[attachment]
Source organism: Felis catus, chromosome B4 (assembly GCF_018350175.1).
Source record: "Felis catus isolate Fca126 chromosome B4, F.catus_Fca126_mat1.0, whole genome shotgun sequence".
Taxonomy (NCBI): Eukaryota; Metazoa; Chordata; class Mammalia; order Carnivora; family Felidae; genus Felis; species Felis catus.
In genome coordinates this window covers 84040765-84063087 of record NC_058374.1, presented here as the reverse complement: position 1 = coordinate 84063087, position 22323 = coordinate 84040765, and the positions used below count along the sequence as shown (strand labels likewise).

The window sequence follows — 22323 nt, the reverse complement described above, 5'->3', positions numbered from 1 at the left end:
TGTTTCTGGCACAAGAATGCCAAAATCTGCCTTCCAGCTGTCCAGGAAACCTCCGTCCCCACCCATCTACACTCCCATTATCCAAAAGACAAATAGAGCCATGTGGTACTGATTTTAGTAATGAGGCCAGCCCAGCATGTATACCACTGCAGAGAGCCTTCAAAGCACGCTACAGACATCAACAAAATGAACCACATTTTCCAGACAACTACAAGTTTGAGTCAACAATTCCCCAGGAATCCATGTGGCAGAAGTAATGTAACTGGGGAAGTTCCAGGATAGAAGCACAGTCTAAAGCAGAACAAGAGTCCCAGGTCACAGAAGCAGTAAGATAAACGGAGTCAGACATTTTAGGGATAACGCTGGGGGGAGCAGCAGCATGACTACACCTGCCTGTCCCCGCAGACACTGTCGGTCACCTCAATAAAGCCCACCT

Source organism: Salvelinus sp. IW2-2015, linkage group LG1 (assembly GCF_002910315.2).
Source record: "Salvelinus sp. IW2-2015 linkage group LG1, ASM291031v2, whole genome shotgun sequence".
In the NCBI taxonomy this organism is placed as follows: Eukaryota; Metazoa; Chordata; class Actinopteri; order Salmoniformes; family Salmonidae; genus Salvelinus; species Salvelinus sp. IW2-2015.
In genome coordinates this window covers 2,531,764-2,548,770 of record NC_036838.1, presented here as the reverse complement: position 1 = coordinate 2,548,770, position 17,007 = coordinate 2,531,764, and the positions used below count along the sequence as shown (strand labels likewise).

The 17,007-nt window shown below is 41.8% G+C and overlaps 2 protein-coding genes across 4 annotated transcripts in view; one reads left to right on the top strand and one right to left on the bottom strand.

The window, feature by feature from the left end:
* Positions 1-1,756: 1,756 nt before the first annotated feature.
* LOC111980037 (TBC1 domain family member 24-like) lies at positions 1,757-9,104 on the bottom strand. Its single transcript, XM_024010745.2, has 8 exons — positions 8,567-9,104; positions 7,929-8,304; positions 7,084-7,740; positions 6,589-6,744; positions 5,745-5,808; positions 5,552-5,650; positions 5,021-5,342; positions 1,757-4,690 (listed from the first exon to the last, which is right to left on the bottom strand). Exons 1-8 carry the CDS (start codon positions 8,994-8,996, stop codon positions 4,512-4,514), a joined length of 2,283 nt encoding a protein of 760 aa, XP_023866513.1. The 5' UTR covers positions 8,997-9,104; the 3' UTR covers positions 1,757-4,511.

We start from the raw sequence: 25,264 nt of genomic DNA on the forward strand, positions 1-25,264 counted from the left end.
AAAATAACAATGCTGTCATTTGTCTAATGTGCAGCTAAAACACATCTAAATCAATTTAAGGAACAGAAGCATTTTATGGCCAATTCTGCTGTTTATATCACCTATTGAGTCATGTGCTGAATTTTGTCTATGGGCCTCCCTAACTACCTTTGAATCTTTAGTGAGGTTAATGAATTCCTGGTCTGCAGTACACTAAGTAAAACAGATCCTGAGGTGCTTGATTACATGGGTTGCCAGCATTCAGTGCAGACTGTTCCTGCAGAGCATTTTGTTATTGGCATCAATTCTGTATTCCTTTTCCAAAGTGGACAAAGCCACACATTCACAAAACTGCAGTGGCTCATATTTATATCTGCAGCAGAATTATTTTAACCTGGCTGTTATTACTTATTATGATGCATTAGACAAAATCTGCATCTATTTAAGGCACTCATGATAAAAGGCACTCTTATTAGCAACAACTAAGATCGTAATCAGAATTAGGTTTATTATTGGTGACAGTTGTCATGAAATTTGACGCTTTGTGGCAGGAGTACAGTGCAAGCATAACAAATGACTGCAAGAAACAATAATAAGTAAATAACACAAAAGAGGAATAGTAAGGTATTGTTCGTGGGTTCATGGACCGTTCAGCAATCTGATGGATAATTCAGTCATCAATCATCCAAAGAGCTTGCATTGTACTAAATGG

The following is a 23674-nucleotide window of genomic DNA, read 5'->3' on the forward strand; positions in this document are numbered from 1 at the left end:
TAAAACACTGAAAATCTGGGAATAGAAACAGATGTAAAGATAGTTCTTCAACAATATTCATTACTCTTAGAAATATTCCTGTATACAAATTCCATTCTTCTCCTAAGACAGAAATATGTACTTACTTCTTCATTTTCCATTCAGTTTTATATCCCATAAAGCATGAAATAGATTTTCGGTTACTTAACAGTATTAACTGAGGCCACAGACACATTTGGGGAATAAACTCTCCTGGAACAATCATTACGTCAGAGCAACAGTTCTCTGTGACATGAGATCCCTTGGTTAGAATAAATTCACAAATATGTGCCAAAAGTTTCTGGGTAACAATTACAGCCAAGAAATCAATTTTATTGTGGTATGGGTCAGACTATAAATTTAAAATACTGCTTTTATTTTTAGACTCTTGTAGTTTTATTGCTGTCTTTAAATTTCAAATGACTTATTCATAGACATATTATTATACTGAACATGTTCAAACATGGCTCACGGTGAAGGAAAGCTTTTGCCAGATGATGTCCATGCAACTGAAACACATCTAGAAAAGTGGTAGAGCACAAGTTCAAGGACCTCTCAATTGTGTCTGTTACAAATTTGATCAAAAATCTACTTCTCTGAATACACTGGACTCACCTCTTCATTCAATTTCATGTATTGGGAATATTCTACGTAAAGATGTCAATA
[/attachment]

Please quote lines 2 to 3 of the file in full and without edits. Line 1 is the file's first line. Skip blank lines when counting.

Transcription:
Source record: "Felis catus isolate Fca126 chromosome B4, F.catus_Fca126_mat1.0, whole genome shotgun sequence".
Taxonomy (NCBI): Eukaryota; Metazoa; Chordata; class Mammalia; order Carnivora; family Felidae; genus Felis; species Felis catus.